Movie Review: Little Miss Sunshine
Rating: R (language, some sex and drug content)
Length: 101 minutes
Release Date: August 18, 2006
Directed by: Valerie Faris and Jonathan Dayton
Stars: 4 out of 5
Imagine a movie so inventive and hilarious that a simple car horn could make you laugh until tears were threatening to fall from your eyes. The nuanced "Little Miss Sunshine" has such a scene, which is one of many that will keep you rolling throughout the film.
At the heart of the film is young Oliver Hoover (Abigail Breslin), who is an aspiring beauty queen. Her grandfather (Alan Arkin, in an Academy Award winning role) is a crusty old man who can be rather rude to everyone except Olive. He is so rude, in fact, that he just got kicked out of a nursing home (the illegal drugs he was taking didn't help) and now has to stay with Olive's family. They forge a formidable bond as he tries to help her with her dance routine for the next pageant she enters.
Olive's dad is Richard (Greg Kinnear), a motivational speaker who can't seem to motivate anyone to buy into his nine step plan for life success. Her mother is Sheryl (Toni Collette), the frazzled matriarch of the family who is desperately trying to hold everyone together. If her family was a sinking boat taking on gallons of water, Sheryl would desperately try to empty it with a thimble.
Brother Dwayne (Paul Dano) is all pasty skin, dark eye-obscuring bangs and attitude. He has taken a vow of silence until he gets accepted into fighter pilot school, which means he has not uttered a word in more than nine months. Dano manages to imbue Dwayne with all sorts of sentiment simply using little bobs of the head and his barely viewable eyes. It is a masterful performance in a film filled with them.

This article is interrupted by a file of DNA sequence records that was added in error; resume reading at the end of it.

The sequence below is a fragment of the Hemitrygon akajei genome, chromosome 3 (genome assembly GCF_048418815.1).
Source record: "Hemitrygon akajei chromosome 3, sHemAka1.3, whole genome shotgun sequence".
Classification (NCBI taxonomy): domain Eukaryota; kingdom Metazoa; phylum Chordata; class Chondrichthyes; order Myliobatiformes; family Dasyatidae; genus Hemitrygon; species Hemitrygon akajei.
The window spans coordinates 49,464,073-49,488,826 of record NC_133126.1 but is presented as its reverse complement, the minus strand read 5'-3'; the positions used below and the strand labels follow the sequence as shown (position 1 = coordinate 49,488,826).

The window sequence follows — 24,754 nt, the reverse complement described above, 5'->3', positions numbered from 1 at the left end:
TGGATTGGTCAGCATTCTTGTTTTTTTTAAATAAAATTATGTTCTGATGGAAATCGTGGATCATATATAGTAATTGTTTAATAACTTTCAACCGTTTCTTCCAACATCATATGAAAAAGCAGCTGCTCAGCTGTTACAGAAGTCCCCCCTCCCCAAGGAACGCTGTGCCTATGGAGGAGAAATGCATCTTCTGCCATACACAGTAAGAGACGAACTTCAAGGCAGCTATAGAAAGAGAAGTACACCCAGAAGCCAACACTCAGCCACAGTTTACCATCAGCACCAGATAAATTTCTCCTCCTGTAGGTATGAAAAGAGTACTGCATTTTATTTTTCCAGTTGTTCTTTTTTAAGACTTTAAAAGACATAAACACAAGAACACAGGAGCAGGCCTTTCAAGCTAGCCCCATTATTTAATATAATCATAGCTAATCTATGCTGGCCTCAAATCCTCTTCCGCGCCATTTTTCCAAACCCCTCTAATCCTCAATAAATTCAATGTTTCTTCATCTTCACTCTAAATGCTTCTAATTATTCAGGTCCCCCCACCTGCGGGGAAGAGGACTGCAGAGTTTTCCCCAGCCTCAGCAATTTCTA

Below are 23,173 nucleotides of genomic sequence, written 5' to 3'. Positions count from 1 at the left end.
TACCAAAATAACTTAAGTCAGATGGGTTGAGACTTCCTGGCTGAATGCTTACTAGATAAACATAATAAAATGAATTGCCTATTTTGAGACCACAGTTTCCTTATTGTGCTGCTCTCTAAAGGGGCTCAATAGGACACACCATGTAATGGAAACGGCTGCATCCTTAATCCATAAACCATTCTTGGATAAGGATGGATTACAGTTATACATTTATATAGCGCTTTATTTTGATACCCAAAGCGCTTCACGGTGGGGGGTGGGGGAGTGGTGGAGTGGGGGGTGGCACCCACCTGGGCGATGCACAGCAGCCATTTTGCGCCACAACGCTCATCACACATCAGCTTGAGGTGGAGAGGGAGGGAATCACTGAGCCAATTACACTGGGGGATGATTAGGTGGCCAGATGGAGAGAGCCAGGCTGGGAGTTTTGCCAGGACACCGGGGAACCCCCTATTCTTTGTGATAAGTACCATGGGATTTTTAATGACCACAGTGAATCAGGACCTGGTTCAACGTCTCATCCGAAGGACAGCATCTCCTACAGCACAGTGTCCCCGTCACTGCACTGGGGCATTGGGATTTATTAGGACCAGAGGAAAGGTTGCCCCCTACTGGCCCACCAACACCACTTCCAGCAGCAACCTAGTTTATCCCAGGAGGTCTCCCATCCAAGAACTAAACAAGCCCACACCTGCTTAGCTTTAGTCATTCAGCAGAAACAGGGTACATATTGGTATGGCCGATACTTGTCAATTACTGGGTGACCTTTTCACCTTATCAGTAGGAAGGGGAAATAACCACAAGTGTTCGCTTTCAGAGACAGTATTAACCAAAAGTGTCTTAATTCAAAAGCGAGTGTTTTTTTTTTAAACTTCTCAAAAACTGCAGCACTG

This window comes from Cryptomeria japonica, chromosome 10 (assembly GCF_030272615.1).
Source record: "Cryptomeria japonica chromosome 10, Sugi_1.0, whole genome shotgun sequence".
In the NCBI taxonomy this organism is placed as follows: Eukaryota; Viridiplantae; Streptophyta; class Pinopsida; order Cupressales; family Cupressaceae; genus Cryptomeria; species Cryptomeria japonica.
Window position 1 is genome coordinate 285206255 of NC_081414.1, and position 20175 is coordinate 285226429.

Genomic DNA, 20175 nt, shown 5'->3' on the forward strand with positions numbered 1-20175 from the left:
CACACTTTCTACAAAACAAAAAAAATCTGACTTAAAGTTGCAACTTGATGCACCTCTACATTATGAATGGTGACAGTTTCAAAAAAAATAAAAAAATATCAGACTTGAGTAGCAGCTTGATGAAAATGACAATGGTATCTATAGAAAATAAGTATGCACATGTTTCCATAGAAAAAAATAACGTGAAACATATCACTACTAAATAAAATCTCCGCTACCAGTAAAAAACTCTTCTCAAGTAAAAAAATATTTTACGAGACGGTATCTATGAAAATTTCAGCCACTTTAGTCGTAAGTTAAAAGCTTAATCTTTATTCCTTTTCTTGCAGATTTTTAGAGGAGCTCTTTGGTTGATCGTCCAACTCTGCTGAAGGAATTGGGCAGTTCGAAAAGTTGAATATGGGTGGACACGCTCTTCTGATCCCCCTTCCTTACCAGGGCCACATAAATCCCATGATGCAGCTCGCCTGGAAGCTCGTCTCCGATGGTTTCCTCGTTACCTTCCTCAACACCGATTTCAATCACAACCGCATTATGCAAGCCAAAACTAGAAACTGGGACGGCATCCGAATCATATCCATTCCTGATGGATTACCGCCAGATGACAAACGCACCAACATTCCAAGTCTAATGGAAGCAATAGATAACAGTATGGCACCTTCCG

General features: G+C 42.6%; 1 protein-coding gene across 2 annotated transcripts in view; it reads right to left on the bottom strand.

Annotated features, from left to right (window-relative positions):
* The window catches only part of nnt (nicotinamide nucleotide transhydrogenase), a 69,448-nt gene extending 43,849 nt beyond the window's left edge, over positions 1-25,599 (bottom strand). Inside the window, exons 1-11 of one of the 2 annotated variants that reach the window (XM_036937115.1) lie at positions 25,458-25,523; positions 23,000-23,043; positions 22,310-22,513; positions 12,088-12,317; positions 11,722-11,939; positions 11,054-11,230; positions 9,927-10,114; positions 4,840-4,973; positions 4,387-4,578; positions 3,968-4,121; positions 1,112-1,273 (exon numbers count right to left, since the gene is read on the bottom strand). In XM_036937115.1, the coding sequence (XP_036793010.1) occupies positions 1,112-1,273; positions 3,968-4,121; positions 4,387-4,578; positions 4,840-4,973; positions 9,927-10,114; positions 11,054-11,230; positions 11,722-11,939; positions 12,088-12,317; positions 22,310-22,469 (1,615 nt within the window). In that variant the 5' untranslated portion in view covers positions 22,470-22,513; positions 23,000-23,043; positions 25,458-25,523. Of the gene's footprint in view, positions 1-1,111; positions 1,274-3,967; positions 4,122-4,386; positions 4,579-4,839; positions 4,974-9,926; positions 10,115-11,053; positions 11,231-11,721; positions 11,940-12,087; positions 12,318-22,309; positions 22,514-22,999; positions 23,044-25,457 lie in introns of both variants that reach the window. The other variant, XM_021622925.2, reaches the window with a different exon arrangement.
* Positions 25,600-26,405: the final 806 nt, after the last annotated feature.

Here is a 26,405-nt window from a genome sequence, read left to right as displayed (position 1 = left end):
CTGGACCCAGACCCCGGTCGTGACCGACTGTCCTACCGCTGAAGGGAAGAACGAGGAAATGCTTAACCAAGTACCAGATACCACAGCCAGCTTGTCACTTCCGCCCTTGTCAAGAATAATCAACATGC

Speaking of masterful performances, Steve Carell turns one in as Frank, the brother of Sheryl who just got released from a mental hospital. Frank isn't crazy, but he nearly went crazy and tried to kill himself when his beefcake boyfriend dumped him for a fellow Proust scholar. His doctors have directed him to be under constant supervision until he is comfortable being back out in the world, which means Sheryl and family must take him in and keep an eye on him.
This motley crew sits around the dinner table, with Frank having to explain why he is wearing bandages around his wrists to Olive. The tension and family dynamics going on in this glorious scene show how deep the talent of screenwriter Michael Arndt goes. He meticulously crafted a way to develop the characters and make them interesting before introducing the road trip that will help them all grow. He won an Academy Award for this film and rightfully so. What makes it all more astounding is that "Little Miss Sunshine" marks his screenwriting debut. After seeing this film, you will expect nothing but good things from him in the future.
The movie shifts into high gear when Violet hears a message on the answering machine saying that she could compete in a pageant based on previous one she entered while visiting family in California. It is a 700-mile trek from New Mexico to California, and her family is really strapped for cash. Violet's screeching and enthusiasm are contagious, though, so the family packs into their VW van and heads to the Little Miss Sunshine pageant.
Along the way, plenty of family chaos and drama ensue, which is where Arndt's script really shines. Some films would take pain and turn it into a crude joke or mockery. "Little Miss Sunshine" shows that for every pain, there is a laugh that springs organically from it. Nothing is forced, the result of which is that every little development, no matter how tiny, is funny. A car breaking down might usually be mundane, but Arndt uses it as a metaphor for the family's near breakdown to great comic effect.
The film was co-directed by Valerie Faris and Jonathan Dayton, who marked their directorial features debut with the film. Their previous work had been nothing but music videos. How they managed to turn their experience directing three minute music montages into this funny, dramatic masterpiece is unknown. Add in a fledgling screenwriter, and "Little Miss Sunshine" completely defies all the Hollywood rules. It is a hilarious drama with true heart on the screen and an iconoclastic lesson in long-odds filmmaking off the screen. Even without knowing this, you will be hard-pressed not to thoroughly enjoy this film, no matter how big the odds were against it working.